A buzzword in the tech community today is Disruptive Innovation -- popularized by a book called The Innovator's Dilemma by Clayton Christenson. The basic notion (and there is a lot of truth to this) is that existing businesses have great difficulty adjusting to new technologies that change the fundamental dynamics in their business, and that paralysis leads to their eventual demise at the hands of young upstarts that don't carry the baggage of an existing customer base and product line.
NPR ran a story yesterday about a disruptive technology in a different business: saws. SawStop has invented a cool safety technology that can sense when a saw blade comes in contact with soft tissue and can stop the blade in 5 milliseconds or less. Great video here (using a hot dog as the "soft tissue" -- and it's barely nicked).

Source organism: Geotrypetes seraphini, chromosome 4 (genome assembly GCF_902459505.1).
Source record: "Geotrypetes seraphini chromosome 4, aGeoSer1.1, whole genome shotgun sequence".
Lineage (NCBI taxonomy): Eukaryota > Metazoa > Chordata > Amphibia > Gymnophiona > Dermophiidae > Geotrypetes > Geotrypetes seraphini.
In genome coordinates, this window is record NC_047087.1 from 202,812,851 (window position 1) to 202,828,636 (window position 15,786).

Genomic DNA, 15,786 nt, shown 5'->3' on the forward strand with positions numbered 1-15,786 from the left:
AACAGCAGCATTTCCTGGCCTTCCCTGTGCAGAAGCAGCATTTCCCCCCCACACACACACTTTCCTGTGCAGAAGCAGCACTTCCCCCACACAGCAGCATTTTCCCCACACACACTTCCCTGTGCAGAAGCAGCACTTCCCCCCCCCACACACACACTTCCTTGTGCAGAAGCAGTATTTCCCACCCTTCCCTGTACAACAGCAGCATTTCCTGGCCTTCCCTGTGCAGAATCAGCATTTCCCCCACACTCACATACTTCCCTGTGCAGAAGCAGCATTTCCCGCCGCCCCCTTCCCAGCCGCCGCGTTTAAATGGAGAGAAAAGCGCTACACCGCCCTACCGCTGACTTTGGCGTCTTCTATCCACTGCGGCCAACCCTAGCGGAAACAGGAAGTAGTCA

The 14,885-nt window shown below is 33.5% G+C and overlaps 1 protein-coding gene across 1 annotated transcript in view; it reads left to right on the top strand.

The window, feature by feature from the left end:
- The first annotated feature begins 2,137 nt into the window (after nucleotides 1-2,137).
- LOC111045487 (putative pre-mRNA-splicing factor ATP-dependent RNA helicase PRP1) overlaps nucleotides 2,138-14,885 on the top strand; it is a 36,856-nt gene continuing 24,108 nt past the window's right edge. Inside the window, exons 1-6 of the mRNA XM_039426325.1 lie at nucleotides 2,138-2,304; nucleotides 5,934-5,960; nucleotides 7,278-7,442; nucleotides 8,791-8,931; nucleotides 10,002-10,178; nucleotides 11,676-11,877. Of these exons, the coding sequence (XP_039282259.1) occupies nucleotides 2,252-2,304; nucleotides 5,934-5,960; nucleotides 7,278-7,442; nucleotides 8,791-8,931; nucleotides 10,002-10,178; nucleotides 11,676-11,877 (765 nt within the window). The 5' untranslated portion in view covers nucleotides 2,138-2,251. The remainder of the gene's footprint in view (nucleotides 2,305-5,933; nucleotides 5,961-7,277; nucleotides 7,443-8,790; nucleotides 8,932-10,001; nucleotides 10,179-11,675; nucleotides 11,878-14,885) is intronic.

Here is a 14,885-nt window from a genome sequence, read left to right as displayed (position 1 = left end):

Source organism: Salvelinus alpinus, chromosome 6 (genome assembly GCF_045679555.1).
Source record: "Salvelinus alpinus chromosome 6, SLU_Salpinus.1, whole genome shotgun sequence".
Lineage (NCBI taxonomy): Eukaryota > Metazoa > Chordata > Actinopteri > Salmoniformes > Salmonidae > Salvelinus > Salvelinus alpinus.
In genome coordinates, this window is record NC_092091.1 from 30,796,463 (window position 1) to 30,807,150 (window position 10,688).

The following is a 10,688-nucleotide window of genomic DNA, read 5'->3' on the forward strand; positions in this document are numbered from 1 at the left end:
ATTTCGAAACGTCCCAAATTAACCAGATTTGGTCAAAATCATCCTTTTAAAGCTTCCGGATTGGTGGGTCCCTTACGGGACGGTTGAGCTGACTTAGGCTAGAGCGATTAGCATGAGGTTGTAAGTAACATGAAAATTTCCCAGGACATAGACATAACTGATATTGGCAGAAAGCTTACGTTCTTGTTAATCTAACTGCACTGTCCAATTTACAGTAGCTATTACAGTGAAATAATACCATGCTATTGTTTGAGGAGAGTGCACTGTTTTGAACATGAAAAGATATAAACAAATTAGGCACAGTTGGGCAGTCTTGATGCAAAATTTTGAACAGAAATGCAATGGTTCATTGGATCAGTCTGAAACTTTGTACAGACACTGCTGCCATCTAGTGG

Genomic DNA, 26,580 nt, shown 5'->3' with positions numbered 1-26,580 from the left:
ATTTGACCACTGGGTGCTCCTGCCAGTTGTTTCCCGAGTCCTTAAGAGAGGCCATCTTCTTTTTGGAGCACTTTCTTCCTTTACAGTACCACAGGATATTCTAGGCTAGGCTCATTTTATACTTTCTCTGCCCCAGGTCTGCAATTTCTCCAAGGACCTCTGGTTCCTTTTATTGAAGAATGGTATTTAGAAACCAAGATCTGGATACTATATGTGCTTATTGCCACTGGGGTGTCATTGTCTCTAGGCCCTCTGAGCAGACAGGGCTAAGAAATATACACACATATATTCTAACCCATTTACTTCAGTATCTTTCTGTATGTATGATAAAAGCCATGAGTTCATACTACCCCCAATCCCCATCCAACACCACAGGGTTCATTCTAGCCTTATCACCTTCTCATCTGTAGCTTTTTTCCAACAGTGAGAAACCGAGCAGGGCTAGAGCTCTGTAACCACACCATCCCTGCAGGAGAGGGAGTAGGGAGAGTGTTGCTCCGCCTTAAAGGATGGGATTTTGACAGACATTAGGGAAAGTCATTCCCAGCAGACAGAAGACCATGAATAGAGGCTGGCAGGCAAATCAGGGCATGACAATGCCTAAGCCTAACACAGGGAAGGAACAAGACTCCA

They've shopped it around, and discovered resistance from existing saw manufactureres for two reasons:
1. After an incident where the safety feature engages, the blade needs to be replaced.
2. If a saw manufacturer were to offer it on only some of their models, they would potentially be opening themselves up to liability lawsuits for all of the other products they offer without the feature.
So the entrenched players aren't going to move, and some small player or new entrant will make a big bet on this and either go broke or reinvent the market.
A fantastic example of how a market reacts to a disruptive innovation.
1:34:51 PM ; ;